At 9 a.m. on a Tuesday morning, Lisa Harris-Chiklak is on her way to her local food pantry.


Harris-Chiklak says she’s out of groceries; she’s hoping to get some help from New Hope on the Last Frontier, located on E Street in South Addition.


The walk to New Hope is a little more than a half-mile from Harris-Chiklak’s downtown Anchorage apartment. Still, she says she has chilling thoughts before she steps out onto the snow-covered sidewalks.


“I have a real tightness in my chest before I get ready to go,” said Harris-Chiklak. “It’s like, ‘Oh my gosh, is it going to be a struggle? Am I going to make it there? And am I going to make it back?'”


As she steps onto Ninth Avenue, she immediately runs into a struggle as snow begins to surround the wheels of her walker, which she needs to get around.


“We keep hearing that the streets are pedestrian friendly in the winter time,” Harris-Chiklak said, often stopping along her route to shake the snow from her walker so the wheels don’t pull. “And they’re not. It’s dangerous in the winter time.”


Just blocks from her home, Harris-Chiklak says she’s afraid — as the snow sticking in her walker is causing her brakes to give her trouble now as well.


“For me, it’s a matter of, God, I don’t want to fall,” she said, noting that should she come across ice or face an inclined path, things could take a turn for the worst. “I could go downhill really fast, and I could fall.”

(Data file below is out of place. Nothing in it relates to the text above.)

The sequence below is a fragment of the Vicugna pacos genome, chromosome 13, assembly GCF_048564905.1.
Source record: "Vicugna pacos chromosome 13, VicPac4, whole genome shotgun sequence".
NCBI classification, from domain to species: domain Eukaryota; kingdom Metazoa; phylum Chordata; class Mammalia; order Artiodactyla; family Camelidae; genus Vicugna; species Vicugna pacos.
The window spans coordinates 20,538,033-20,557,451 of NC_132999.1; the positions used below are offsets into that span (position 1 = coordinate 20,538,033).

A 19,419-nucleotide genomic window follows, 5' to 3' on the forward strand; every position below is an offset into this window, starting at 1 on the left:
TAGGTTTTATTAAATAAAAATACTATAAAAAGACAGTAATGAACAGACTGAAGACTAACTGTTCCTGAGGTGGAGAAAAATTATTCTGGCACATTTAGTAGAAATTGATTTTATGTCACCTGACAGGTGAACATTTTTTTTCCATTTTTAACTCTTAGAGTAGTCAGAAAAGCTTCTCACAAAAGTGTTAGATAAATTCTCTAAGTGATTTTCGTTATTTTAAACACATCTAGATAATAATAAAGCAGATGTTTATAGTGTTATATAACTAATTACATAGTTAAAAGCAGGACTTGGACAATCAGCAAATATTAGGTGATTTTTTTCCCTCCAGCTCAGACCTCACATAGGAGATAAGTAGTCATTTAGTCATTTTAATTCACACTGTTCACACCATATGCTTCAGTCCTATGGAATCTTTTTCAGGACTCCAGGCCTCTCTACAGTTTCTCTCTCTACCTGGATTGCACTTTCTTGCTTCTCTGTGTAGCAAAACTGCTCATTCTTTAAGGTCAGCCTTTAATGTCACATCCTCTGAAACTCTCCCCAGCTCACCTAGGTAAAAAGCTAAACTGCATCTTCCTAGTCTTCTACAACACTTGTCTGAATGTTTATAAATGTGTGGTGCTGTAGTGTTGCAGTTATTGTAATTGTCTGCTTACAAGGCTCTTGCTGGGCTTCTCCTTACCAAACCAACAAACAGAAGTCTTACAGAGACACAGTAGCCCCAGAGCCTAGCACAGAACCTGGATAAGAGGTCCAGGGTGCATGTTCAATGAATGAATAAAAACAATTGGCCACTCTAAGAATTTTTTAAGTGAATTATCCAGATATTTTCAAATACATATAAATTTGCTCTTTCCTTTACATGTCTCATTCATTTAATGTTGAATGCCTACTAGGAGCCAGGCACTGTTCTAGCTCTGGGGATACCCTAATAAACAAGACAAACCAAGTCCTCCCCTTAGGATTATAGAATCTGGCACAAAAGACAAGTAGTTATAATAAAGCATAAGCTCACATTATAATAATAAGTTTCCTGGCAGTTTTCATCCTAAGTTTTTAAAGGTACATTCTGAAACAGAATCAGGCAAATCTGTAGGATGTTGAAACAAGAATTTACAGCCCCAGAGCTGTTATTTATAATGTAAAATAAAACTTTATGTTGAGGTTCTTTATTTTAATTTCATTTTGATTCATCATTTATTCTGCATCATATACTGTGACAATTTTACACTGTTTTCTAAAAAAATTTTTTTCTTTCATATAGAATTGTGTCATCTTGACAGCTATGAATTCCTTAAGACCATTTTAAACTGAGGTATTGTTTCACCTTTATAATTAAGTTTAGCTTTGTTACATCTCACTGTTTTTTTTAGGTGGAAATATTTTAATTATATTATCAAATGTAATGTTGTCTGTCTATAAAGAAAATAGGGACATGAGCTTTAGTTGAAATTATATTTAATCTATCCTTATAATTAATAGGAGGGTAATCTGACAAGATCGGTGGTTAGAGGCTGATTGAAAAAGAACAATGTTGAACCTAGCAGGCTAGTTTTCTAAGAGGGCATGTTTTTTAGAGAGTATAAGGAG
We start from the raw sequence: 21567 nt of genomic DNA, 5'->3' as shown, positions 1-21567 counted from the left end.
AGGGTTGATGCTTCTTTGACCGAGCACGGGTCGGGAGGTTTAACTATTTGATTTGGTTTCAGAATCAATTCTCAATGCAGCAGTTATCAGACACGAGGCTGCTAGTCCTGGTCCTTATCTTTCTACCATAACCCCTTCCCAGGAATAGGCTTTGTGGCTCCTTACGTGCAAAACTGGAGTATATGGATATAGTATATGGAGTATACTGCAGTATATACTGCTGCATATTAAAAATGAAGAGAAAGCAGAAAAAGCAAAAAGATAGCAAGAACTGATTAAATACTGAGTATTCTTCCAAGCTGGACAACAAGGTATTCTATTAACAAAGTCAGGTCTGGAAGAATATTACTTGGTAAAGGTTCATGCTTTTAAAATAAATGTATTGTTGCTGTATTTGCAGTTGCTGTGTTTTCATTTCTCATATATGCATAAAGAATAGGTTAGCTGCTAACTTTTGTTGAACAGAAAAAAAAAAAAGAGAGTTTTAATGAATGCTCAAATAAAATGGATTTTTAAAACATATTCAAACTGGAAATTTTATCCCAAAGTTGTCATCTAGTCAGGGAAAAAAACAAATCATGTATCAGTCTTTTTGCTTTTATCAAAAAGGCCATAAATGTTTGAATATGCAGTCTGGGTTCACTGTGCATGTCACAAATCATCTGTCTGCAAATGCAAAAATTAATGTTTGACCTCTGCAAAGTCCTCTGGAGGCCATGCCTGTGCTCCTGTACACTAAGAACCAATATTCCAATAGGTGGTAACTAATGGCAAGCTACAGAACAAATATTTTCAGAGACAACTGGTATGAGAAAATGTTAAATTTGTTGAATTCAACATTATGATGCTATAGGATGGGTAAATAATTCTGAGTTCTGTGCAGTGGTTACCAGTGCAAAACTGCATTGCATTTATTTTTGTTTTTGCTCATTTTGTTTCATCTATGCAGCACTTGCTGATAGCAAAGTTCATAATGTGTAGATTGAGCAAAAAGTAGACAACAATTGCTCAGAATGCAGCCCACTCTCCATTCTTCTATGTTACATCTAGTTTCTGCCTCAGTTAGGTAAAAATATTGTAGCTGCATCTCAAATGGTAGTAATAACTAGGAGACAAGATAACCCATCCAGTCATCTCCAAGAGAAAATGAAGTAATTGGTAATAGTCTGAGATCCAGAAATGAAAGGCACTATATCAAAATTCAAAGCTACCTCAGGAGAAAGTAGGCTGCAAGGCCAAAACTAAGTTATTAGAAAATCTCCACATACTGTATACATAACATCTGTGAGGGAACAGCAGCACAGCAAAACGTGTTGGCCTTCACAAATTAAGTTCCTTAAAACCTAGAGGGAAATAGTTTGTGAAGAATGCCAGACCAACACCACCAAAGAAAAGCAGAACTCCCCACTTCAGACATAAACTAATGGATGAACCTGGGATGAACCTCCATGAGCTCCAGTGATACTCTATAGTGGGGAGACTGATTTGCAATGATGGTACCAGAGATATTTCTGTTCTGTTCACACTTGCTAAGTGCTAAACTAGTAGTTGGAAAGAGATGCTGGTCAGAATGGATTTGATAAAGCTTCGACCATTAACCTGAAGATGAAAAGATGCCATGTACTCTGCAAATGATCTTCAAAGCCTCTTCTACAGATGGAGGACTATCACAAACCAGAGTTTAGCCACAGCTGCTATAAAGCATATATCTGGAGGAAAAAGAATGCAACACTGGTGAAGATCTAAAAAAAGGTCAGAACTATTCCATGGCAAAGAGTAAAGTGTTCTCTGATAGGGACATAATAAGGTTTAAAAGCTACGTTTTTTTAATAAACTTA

As she turns the corner onto E Street, the sidewalk conditions worsen. Harris-Chiklak’s breathing becomes heavier, as her walker turns into her personal snow plow. And for Harris-Chiklak, more effort equals more pain.


“I’m feeling numbness in my right hand,” she said. “And my legs are starting to hurt from having to push and struggle through the deep snow.”


Usually, the walk to New Hope takes 10 minutes, Harris-Chiklak says. Today’s trek took 35 minutes — she arrived out of breath with her muscles aching. But, she says, “You do what you have to do.”


Unfortunate news awaits at New Hope; the pantry is closed. The pastor advises Harris-Chiklak to try another pantry that may be open.


“I can’t walk that far,” she responds — in good spirits, all things considered.


Harris-Chiklak says pedestrians in Anchorage — disabled or not — take their chances navigating the snow-covered sidewalks. She says she’s happy to call Anchorage home, but she would be happier to have increased accessibility on the sidewalks she uses every day, especially as Alaska is only in the beginning of the long winter season.


The Municipality of Anchorage told KTVA’s Emily Carlson that crews plowed E Street sidewalks a few hours after Harris-Chiklak was outside. The director of operations says their goal is to plow all municipality sidewalks within 72 hours of a snow event, which means they have until 6:30 a.m. Wednesday to finish up.


Contact Sierra Starks at sstarks@ktva.com and on Facebook and Twitter, @SStarksKTVA


The post Anchorage woman struggles to navigate snow-covered sidewalks with her walker appeared first on KTVA 11.